The Financial Reporting Council (FRC) is calling on accountancy firms to prioritise increased diversity at the most senior levels of management, with partners being the least diverse when it comes to gender, ethnicity and disability, according to its latest report on the profession
The FRC’s Key Facts and Trends in the Accountancy Profession report, due out later this week, shows a mixed picture.
For the first time in five years, women now make up 50% of all students at the professional bodies and 37% of members.
However, at the largest firms (those with over 2,000 employees), less than 20% of partner positions are held by women, unchanged from the previous year.
The FRC notes encouraging signs that change is underway with women now making up 56% of manager roles at smaller firms.
The regulator said it found BAME individuals only made up 6.7% of partner roles at the largest firms and glaringly no firms with under 200 employees reported that they had BAME managers.
In comparison, the data for the previous year found over 3% of the smallest firms had BAME employees at this level.
The percentage of BAME managers at medium-sized (200 - 2,000 employee) firms has also dipped.
The FRC’s analysis shows all of the professional bodies have diversity policies or statements in place.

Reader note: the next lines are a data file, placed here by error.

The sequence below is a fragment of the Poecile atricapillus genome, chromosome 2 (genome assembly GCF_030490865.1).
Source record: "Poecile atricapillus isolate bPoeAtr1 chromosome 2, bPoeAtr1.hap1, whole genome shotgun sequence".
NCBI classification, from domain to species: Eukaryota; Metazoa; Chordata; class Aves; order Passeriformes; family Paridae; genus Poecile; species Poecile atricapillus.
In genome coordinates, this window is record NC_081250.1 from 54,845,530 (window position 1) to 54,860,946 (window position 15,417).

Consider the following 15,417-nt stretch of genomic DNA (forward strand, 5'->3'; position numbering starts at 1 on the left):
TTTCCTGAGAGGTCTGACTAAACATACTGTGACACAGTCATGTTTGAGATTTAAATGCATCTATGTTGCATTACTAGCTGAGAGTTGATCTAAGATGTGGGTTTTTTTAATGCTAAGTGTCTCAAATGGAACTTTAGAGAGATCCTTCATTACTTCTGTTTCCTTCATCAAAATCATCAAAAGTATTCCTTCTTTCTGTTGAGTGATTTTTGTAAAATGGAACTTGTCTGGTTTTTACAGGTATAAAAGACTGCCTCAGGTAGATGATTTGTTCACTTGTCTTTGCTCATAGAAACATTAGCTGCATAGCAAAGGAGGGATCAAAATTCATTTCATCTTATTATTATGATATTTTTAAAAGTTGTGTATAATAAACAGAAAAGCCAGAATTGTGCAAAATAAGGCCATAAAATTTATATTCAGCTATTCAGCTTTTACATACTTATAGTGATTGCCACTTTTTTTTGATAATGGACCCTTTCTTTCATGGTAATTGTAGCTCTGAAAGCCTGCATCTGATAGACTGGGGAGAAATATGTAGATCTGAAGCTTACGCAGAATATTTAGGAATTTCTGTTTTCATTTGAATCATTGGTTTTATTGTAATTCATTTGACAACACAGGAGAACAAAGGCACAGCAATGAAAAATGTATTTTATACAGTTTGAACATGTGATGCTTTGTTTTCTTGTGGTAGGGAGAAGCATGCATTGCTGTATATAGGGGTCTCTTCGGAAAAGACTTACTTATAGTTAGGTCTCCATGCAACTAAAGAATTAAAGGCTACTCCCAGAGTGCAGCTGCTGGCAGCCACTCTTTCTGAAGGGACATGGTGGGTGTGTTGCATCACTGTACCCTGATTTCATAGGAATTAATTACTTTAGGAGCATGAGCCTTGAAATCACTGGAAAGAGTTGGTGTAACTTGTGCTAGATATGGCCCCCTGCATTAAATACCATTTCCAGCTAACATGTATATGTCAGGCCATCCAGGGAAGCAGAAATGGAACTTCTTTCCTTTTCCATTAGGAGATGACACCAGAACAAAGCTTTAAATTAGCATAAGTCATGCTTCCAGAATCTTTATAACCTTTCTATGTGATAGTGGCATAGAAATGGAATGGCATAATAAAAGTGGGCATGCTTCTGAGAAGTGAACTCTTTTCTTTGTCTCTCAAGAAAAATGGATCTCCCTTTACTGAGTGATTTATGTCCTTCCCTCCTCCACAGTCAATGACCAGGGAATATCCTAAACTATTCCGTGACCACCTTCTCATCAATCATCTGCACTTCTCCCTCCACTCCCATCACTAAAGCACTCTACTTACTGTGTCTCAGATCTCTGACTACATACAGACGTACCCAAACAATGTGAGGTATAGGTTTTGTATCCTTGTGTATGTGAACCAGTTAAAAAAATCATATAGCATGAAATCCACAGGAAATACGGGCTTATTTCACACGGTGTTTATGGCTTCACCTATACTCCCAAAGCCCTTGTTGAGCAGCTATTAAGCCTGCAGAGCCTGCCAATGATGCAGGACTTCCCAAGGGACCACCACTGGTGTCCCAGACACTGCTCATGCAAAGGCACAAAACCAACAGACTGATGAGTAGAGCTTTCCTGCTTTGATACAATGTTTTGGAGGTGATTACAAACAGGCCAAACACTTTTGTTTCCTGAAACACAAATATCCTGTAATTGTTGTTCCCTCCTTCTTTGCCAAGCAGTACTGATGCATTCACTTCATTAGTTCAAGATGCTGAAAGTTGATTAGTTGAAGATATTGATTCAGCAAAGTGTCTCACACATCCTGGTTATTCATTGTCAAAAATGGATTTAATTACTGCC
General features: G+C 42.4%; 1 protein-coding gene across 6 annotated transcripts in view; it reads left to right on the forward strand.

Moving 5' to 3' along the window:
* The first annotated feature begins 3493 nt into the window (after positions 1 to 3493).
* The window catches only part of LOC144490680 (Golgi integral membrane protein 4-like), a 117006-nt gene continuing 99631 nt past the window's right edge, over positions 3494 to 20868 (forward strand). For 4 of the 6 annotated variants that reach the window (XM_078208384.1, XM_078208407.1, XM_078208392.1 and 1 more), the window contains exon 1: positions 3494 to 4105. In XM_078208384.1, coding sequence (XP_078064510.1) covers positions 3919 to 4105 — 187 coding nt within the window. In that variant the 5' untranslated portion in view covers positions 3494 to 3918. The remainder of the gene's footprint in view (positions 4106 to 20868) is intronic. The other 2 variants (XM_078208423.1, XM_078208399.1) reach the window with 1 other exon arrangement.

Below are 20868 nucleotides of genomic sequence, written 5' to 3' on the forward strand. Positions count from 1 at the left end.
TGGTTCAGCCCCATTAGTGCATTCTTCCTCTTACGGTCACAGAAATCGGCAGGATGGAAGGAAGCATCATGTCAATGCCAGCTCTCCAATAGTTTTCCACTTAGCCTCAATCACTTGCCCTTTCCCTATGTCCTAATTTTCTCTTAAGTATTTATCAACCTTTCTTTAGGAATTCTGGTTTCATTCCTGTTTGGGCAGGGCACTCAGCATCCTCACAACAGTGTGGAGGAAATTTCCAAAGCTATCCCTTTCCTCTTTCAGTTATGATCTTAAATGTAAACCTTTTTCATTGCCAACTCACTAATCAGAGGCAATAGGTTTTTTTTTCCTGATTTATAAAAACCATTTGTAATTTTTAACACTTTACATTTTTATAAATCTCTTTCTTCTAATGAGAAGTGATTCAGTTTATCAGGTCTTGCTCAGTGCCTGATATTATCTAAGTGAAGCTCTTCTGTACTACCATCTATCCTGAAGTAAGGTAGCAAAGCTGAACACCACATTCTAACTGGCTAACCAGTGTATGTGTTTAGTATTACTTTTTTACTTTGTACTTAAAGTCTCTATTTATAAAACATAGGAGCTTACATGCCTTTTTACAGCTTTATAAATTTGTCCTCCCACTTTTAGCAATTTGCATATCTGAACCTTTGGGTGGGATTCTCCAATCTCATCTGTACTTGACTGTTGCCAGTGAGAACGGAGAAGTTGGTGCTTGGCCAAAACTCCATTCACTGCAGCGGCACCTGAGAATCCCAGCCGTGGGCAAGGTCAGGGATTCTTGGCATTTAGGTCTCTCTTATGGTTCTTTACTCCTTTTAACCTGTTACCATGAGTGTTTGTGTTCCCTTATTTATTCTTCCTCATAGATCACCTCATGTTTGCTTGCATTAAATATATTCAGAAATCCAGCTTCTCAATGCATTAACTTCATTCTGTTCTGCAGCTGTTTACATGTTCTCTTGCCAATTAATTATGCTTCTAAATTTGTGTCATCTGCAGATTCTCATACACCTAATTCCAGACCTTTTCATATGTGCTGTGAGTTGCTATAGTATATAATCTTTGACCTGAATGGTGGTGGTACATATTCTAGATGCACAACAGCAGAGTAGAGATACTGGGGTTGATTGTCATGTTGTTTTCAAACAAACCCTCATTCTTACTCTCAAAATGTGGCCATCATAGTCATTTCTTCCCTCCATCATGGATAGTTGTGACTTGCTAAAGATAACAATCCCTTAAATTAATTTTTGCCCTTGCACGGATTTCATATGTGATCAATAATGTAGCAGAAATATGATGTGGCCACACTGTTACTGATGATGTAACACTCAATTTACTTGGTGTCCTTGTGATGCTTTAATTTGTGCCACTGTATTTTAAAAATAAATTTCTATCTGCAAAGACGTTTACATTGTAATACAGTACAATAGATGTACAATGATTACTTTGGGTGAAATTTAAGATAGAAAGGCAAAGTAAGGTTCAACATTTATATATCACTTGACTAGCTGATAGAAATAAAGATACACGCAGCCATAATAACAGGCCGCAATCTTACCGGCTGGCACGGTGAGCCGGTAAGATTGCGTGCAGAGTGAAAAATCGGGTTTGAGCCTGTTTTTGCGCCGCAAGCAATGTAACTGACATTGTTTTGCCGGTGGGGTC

However, three of the 20 audit firms questioned (15%) still do not have a diversity policy in place. The regulator said there is no valid reason for firms to not have a diversity policy and urgent action is needed on this front.
The FRC said a high percentage of accountancy bodies continue to collect data on the age, race and sex of their members and students, but there has been a decrease in the number of bodies collecting diversity data in respect of disability and race/ethnicity.
Sir Jon Thompson, FRC CEO, said: ‘Firms have a responsibility to ensure they are leading by example on diversity and inclusion and that they have appropriate policies in place to address any shortcomings.
‘While this year’s findings reveal that some progress has been made, firms without meaningful policies in place are dropping the ball.
‘It is clear progress needs to be fast-tracked so that the senior management of firms more closely reflects the wider workforce it represents.’
Accountancy Daily’s diversity survey, BAME 2020, revealed that there are currently only 17 black partners among the top eight accountancy firms (ranked by fee income) of PwC, Deloitte, EY, BDO, Grant Thornton, RSM and Mazars.
Click here for Accountancy Daily’s - BAME firm survey 2020 - which analyses ethnic diversity within the UK’s top accountancy firms, data reveal partners and staff remain overwhelmingly white while Black Lives Matter movement forces concrete action.